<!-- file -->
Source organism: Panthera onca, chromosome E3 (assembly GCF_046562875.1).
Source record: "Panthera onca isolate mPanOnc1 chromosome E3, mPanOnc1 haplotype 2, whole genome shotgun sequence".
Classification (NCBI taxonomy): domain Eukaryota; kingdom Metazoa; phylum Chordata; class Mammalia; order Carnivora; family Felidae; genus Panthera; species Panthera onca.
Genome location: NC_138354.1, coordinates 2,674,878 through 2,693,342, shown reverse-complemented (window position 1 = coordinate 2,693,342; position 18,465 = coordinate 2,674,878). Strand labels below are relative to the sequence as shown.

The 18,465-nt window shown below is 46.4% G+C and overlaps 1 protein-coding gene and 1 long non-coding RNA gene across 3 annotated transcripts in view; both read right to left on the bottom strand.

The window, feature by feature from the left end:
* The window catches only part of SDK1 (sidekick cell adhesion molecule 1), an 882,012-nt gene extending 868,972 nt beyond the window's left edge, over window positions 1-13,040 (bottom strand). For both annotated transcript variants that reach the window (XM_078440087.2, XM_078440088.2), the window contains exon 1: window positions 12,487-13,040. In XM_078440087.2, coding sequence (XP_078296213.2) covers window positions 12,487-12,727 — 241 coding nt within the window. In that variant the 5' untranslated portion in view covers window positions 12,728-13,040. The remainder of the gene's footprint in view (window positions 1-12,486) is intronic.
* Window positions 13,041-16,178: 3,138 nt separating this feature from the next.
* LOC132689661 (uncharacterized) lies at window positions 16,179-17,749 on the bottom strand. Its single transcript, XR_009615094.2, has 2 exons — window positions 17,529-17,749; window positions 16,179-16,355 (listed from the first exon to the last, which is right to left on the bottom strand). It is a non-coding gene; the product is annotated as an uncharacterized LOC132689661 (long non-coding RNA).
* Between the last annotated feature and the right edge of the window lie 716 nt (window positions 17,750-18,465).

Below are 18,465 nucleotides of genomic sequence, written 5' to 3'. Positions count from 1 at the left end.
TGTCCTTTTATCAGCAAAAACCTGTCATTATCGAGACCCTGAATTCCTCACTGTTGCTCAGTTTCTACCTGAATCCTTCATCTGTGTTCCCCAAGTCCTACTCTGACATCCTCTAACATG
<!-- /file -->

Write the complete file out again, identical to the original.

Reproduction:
Source organism: Panthera onca, chromosome E3 (assembly GCF_046562875.1).
Source record: "Panthera onca isolate mPanOnc1 chromosome E3, mPanOnc1 haplotype 2, whole genome shotgun sequence".
Classification (NCBI taxonomy): domain Eukaryota; kingdom Metazoa; phylum Chordata; class Mammalia; order Carnivora; family Felidae; genus Panthera; species Panthera onca.
Genome location: NC_138354.1, coordinates 2,674,878 through 2,693,342, shown reverse-complemented (window position 1 = coordinate 2,693,342; position 18,465 = coordinate 2,674,878). Strand labels below are relative to the sequence as shown.

The 18,465-nt window shown below is 46.4% G+C and overlaps 1 protein-coding gene and 1 long non-coding RNA gene across 3 annotated transcripts in view; both read right to left on the bottom strand.

The window, feature by feature from the left end:
* The window catches only part of SDK1 (sidekick cell adhesion molecule 1), an 882,012-nt gene extending 868,972 nt beyond the window's left edge, over window positions 1-13,040 (bottom strand). For both annotated transcript variants that reach the window (XM_078440087.2, XM_078440088.2), the window contains exon 1: window positions 12,487-13,040. In XM_078440087.2, coding sequence (XP_078296213.2) covers window positions 12,487-12,727 — 241 coding nt within the window. In that variant the 5' untranslated portion in view covers window positions 12,728-13,040. The remainder of the gene's footprint in view (window positions 1-12,486) is intronic.
* Window positions 13,041-16,178: 3,138 nt separating this feature from the next.
* LOC132689661 (uncharacterized) lies at window positions 16,179-17,749 on the bottom strand. Its single transcript, XR_009615094.2, has 2 exons — window positions 17,529-17,749; window positions 16,179-16,355 (listed from the first exon to the last, which is right to left on the bottom strand). It is a non-coding gene; the product is annotated as an uncharacterized LOC132689661 (long non-coding RNA).
* Between the last annotated feature and the right edge of the window lie 716 nt (window positions 17,750-18,465).

Below are 18,465 nucleotides of genomic sequence, written 5' to 3'. Positions count from 1 at the left end.
TGTCCTTTTATCAGCAAAAACCTGTCATTATCGAGACCCTGAATTCCTCACTGTTGCTCAGTTTCTACCTGAATCCTTCATCTGTGTTCCCCAAGTCCTACTCTGACATCCTCTAACATG